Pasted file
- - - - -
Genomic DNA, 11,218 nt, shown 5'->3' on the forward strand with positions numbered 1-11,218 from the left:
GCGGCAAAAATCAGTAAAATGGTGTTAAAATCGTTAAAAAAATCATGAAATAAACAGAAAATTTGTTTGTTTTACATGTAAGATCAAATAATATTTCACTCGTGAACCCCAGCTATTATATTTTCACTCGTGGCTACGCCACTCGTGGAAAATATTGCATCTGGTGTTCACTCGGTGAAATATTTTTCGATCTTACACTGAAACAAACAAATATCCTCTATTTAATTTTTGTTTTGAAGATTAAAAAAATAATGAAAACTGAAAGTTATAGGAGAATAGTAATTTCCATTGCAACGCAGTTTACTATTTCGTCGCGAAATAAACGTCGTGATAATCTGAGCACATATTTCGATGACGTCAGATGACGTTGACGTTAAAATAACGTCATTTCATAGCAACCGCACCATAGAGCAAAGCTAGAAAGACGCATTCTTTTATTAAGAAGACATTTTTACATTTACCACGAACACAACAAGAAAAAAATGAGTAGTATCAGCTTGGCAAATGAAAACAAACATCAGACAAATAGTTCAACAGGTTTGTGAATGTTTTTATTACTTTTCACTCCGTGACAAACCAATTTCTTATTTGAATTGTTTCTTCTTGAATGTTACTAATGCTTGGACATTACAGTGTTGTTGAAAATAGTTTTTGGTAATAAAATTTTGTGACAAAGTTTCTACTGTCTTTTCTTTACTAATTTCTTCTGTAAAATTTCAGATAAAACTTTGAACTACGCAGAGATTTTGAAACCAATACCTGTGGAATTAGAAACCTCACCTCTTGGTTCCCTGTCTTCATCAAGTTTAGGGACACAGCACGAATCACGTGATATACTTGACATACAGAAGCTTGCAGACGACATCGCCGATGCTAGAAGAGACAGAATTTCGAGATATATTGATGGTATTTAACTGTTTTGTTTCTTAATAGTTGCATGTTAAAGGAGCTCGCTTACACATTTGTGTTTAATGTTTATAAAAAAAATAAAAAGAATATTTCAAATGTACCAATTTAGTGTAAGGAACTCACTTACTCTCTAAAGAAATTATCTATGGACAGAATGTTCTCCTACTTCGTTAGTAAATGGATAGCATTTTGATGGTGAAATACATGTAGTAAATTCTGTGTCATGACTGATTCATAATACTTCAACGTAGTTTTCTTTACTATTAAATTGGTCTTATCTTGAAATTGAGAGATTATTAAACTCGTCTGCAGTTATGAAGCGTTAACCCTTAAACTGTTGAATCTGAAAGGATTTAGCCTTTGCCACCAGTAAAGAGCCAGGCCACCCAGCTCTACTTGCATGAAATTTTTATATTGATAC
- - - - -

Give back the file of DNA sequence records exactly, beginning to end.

Genomic DNA, 11,218 nt, shown 5'->3' on the forward strand with positions numbered 1-11,218 from the left:
GCGGCAAAAATCAGTAAAATGGTGTTAAAATCGTTAAAAAAATCATGAAATAAACAGAAAATTTGTTTGTTTTACATGTAAGATCAAATAATATTTCACTCGTGAACCCCAGCTATTATATTTTCACTCGTGGCTACGCCACTCGTGGAAAATATTGCATCTGGTGTTCACTCGGTGAAATATTTTTCGATCTTACACTGAAACAAACAAATATCCTCTATTTAATTTTTGTTTTGAAGATTAAAAAAATAATGAAAACTGAAAGTTATAGGAGAATAGTAATTTCCATTGCAACGCAGTTTACTATTTCGTCGCGAAATAAACGTCGTGATAATCTGAGCACATATTTCGATGACGTCAGATGACGTTGACGTTAAAATAACGTCATTTCATAGCAACCGCACCATAGAGCAAAGCTAGAAAGACGCATTCTTTTATTAAGAAGACATTTTTACATTTACCACGAACACAACAAGAAAAAAATGAGTAGTATCAGCTTGGCAAATGAAAACAAACATCAGACAAATAGTTCAACAGGTTTGTGAATGTTTTTATTACTTTTCACTCCGTGACAAACCAATTTCTTATTTGAATTGTTTCTTCTTGAATGTTACTAATGCTTGGACATTACAGTGTTGTTGAAAATAGTTTTTGGTAATAAAATTTTGTGACAAAGTTTCTACTGTCTTTTCTTTACTAATTTCTTCTGTAAAATTTCAGATAAAACTTTGAACTACGCAGAGATTTTGAAACCAATACCTGTGGAATTAGAAACCTCACCTCTTGGTTCCCTGTCTTCATCAAGTTTAGGGACACAGCACGAATCACGTGATATACTTGACATACAGAAGCTTGCAGACGACATCGCCGATGCTAGAAGAGACAGAATTTCGAGATATATTGATGGTATTTAACTGTTTTGTTTCTTAATAGTTGCATGTTAAAGGAGCTCGCTTACACATTTGTGTTTAATGTTTATAAAAAAAATAAAAAGAATATTTCAAATGTACCAATTTAGTGTAAGGAACTCACTTACTCTCTAAAGAAATTATCTATGGACAGAATGTTCTCCTACTTCGTTAGTAAATGGATAGCATTTTGATGGTGAAATACATGTAGTAAATTCTGTGTCATGACTGATTCATAATACTTCAACGTAGTTTTCTTTACTATTAAATTGGTCTTATCTTGAAATTGAGAGATTATTAAACTCGTCTGCAGTTATGAAGCGTTAACCCTTAAACTGTTGAATCTGAAAGGATTTAGCCTTTGCCACCAGTAAAGAGCCAGGCCACCCAGCTCTACTTGCATGAAATTTTTATATTGATAC